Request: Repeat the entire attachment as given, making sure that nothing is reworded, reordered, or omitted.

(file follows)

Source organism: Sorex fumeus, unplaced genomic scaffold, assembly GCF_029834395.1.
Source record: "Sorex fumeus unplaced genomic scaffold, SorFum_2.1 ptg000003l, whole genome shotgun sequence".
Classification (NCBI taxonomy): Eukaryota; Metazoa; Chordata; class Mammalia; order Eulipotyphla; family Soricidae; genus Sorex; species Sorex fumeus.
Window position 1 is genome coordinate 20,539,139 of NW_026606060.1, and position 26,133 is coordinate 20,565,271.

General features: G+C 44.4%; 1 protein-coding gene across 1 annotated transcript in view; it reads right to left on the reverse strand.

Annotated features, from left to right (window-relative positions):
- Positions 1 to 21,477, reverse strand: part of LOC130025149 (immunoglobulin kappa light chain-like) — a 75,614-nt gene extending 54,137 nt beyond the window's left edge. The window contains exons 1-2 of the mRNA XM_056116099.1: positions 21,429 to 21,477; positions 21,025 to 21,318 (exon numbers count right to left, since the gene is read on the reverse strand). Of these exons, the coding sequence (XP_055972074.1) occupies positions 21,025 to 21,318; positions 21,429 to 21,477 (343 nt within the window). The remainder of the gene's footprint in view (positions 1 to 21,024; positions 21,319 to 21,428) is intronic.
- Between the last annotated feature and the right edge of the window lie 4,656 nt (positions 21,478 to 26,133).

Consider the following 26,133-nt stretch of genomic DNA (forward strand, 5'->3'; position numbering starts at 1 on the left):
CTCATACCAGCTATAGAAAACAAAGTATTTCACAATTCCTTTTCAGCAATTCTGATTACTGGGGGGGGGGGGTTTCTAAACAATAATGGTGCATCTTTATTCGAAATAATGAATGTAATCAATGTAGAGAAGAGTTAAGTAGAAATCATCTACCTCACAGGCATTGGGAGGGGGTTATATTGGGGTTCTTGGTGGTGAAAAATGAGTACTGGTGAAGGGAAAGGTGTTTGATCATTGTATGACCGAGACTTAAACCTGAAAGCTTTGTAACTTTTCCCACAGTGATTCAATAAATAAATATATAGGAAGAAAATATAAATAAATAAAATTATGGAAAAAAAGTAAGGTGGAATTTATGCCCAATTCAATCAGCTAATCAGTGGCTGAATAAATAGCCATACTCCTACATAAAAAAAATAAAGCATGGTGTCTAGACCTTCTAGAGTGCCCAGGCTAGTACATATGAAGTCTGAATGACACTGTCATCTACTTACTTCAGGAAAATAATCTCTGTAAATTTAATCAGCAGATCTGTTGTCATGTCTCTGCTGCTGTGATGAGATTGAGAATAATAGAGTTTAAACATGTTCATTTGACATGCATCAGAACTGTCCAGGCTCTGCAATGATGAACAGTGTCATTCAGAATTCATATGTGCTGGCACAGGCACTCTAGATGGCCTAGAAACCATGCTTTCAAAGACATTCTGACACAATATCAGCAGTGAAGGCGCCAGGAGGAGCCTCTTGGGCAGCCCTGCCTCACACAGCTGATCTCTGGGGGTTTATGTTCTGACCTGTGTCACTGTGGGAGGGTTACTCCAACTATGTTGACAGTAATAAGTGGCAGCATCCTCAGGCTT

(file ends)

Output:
Source organism: Sorex fumeus, unplaced genomic scaffold, assembly GCF_029834395.1.
Source record: "Sorex fumeus unplaced genomic scaffold, SorFum_2.1 ptg000003l, whole genome shotgun sequence".
Classification (NCBI taxonomy): Eukaryota; Metazoa; Chordata; class Mammalia; order Eulipotyphla; family Soricidae; genus Sorex; species Sorex fumeus.
Window position 1 is genome coordinate 20,539,139 of NW_026606060.1, and position 26,133 is coordinate 20,565,271.

General features: G+C 44.4%; 1 protein-coding gene across 1 annotated transcript in view; it reads right to left on the reverse strand.

Annotated features, from left to right (window-relative positions):
- Positions 1 to 21,477, reverse strand: part of LOC130025149 (immunoglobulin kappa light chain-like) — a 75,614-nt gene extending 54,137 nt beyond the window's left edge. The window contains exons 1-2 of the mRNA XM_056116099.1: positions 21,429 to 21,477; positions 21,025 to 21,318 (exon numbers count right to left, since the gene is read on the reverse strand). Of these exons, the coding sequence (XP_055972074.1) occupies positions 21,025 to 21,318; positions 21,429 to 21,477 (343 nt within the window). The remainder of the gene's footprint in view (positions 1 to 21,024; positions 21,319 to 21,428) is intronic.
- Between the last annotated feature and the right edge of the window lie 4,656 nt (positions 21,478 to 26,133).

Consider the following 26,133-nt stretch of genomic DNA (forward strand, 5'->3'; position numbering starts at 1 on the left):
CTCATACCAGCTATAGAAAACAAAGTATTTCACAATTCCTTTTCAGCAATTCTGATTACTGGGGGGGGGGGGTTTCTAAACAATAATGGTGCATCTTTATTCGAAATAATGAATGTAATCAATGTAGAGAAGAGTTAAGTAGAAATCATCTACCTCACAGGCATTGGGAGGGGGTTATATTGGGGTTCTTGGTGGTGAAAAATGAGTACTGGTGAAGGGAAAGGTGTTTGATCATTGTATGACCGAGACTTAAACCTGAAAGCTTTGTAACTTTTCCCACAGTGATTCAATAAATAAATATATAGGAAGAAAATATAAATAAATAAAATTATGGAAAAAAAGTAAGGTGGAATTTATGCCCAATTCAATCAGCTAATCAGTGGCTGAATAAATAGCCATACTCCTACATAAAAAAAATAAAGCATGGTGTCTAGACCTTCTAGAGTGCCCAGGCTAGTACATATGAAGTCTGAATGACACTGTCATCTACTTACTTCAGGAAAATAATCTCTGTAAATTTAATCAGCAGATCTGTTGTCATGTCTCTGCTGCTGTGATGAGATTGAGAATAATAGAGTTTAAACATGTTCATTTGACATGCATCAGAACTGTCCAGGCTCTGCAATGATGAACAGTGTCATTCAGAATTCATATGTGCTGGCACAGGCACTCTAGATGGCCTAGAAACCATGCTTTCAAAGACATTCTGACACAATATCAGCAGTGAAGGCGCCAGGAGGAGCCTCTTGGGCAGCCCTGCCTCACACAGCTGATCTCTGGGGGTTTATGTTCTGACCTGTGTCACTGTGGGAGGGTTACTCCAACTATGTTGACAGTAATAAGTGGCAGCATCCTCAGGCTT